As a mountaineer, I find the lumping together of those three activities rather rude. There is no particular skill, physical training, problems to be solved along the way, or series of challenges to be overcome to be mere cargo in a falling barrel. Climbing mountains, like flying, requires technical and decision-making skills, and is all about managing risks, not blithely ignoring them. Both climbing and flying are weather-sensitive activities that require careful planning to be completed safely. With the addition of physical conditioning not needed by pilots, climbing can get you higher with human power alone than most general aviation aircraft dare tread. I've been well over 20,000 feet above sea level while standing on terra firma, without supplemental oxygen, and there is great satisfaction in reaching a summit through personal effort and dedication. I've also lost more friends to aviation accidents than to climbing accidents. I'd feel far safer on a typical climbing day than I would skimming trees in Mac-powered Bensen.
You train for it patiently in stages, and the body adapts, with increased hematocrit and other physiological changes, but it takes time and effort..
A sea-level based sedentary smoker who was suddenly taken to 20k would pass out, but somebody with healthy heart and lungs who has gone through the trouble to acclimatize can still function up there (one will find tasks more strenuous and difficult than at sea level, but still possible). I climb very, very slowly at those heights. I plan to climb Ama Dablam (see below) in the Himalayas this October, and will spend nearly a month in Nepal to do so, as I adjust slowly (and I will sleep in an altitude tent for several weeks before I leave California to get a head start). Here's a little bit I stole from Wikipedia that may be informative:
Altitude acclimatization is the process of adjusting to decreasing oxygen levels at higher elevations, in order to avoid altitude sickness.[SUP][/SUP] Once above approximately 3,000 metres (10,000 ft) – a pressure of 70 kilopascals (0.69 atm) – most climbers and high-altitude trekkers take the "climb-high, sleep-low" approach. For high-altitude climbers, a typical acclimatization regimen might be to stay a few days at a base camp, climb up to a higher camp (slowly), and then return to base camp. A subsequent climb to the higher camp then includes an overnight stay. This process is then repeated a few times, each time extending the time spent at higher altitudes to let the body adjust to the oxygen level there, a process that involves the production of additional red blood cells.[SUP][/SUP] Once the climber has acclimatized to a given altitude, the process is repeated with camps placed at progressively higher elevations. The rule of thumb is to ascend no more than 300 m (1,000 ft) per day to sleep. That is, one can climb from 3,000 m (9,800 ft) (70 kPa or 0.69 atm) to 4,500 m (15,000 ft) (58 kPa or 0.57 atm) in one day, but one should then descend back to 3,300 m (10,800 ft) (67.5 kPa or 0.666 atm) to sleep. This process cannot safely be rushed, and this is why climbers need to spend days (or even weeks at times) acclimatizing before attempting to climb a high peak. Simulated altitude equipment such as altitude tents provide hypoxic (reduced oxygen) air, and are designed to allow partial pre-acclimation to high altitude, reducing the total time required on the mountain itself.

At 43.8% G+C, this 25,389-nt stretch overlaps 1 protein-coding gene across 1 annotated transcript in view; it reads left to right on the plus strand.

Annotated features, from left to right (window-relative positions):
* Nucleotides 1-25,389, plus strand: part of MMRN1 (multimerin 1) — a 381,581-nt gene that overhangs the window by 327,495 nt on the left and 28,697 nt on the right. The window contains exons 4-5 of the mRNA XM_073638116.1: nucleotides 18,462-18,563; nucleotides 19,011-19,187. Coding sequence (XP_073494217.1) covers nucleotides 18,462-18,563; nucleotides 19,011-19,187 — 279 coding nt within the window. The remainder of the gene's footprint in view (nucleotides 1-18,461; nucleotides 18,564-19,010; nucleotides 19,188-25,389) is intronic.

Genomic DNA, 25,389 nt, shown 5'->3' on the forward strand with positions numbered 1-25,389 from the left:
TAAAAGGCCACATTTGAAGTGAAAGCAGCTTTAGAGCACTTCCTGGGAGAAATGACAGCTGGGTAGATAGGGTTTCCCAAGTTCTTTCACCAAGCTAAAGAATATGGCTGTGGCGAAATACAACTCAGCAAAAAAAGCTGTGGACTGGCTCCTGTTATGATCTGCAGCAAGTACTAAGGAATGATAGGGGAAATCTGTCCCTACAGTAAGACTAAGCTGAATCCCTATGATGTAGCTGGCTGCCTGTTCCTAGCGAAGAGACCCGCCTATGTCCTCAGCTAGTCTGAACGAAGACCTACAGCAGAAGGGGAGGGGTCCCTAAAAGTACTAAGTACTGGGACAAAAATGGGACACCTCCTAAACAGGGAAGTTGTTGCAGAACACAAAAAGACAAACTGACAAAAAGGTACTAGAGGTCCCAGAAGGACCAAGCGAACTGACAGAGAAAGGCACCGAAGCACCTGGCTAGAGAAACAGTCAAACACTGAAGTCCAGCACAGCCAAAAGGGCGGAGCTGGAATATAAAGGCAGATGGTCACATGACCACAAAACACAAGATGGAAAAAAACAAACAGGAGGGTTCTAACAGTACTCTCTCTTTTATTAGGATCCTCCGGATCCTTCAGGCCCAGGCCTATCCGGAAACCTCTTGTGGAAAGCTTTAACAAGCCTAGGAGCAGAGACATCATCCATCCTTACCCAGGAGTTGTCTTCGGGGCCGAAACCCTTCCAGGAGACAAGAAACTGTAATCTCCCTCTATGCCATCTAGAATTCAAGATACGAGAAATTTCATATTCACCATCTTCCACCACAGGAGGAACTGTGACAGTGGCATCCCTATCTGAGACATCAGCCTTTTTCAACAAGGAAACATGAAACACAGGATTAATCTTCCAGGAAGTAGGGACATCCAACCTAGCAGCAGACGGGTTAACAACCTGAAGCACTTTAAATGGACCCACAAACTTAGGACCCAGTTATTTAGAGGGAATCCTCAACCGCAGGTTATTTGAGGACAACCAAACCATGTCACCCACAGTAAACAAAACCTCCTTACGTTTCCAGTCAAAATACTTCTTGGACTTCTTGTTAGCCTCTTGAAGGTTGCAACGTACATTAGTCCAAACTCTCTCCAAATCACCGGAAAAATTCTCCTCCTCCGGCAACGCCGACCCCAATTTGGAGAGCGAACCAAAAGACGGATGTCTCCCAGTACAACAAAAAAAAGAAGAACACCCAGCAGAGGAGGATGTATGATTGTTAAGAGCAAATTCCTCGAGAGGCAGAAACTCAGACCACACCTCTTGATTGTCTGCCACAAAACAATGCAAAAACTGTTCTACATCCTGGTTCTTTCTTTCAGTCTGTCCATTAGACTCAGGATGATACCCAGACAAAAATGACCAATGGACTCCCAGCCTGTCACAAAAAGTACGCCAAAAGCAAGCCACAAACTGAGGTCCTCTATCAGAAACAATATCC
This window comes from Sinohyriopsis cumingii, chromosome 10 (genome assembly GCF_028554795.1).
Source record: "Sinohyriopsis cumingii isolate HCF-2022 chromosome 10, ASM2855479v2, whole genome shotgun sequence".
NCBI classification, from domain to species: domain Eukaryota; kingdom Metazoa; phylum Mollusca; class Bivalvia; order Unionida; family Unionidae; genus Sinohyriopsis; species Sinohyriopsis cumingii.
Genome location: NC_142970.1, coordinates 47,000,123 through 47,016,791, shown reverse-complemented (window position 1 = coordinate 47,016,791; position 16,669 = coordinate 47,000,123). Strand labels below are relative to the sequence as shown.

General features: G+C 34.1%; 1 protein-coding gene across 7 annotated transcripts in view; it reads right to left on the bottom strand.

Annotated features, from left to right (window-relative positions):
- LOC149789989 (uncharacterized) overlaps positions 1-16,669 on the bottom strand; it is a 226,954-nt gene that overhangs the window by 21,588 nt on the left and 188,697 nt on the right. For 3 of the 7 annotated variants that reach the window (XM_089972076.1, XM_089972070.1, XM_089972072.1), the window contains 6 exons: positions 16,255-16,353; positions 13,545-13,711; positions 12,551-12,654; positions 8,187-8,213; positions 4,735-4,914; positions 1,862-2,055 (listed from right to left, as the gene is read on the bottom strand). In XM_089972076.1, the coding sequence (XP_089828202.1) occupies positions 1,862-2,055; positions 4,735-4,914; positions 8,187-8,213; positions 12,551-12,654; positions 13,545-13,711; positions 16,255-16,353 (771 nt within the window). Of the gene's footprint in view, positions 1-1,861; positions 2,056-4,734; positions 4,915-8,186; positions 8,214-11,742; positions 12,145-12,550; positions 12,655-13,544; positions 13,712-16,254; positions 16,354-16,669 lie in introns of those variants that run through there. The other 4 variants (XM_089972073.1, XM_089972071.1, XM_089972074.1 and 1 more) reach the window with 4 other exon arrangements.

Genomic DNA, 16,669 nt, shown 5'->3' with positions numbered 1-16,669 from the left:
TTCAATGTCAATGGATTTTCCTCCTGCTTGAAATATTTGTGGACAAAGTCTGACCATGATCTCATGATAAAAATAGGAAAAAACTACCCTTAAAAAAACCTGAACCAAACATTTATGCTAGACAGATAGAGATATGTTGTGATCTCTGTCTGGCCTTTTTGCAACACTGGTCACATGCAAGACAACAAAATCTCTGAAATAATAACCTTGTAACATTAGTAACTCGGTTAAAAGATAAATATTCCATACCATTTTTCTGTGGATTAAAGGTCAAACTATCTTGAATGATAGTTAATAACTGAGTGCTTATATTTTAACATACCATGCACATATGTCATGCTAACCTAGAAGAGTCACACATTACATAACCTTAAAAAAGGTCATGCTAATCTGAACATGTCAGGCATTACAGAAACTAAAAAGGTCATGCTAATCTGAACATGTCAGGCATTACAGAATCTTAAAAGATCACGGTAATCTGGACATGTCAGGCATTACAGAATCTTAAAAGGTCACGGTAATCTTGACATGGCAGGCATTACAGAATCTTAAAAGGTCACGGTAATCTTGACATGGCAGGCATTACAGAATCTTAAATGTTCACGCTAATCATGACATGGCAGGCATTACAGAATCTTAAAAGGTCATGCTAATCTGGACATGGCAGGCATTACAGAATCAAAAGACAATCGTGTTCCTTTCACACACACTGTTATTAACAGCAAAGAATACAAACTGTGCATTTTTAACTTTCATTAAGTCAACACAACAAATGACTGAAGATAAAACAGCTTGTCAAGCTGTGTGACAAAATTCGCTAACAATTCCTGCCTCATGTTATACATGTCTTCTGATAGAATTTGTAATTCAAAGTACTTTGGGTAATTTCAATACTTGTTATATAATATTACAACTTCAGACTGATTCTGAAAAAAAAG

Here's Ama Dablam, with the summit at 22,349 feet: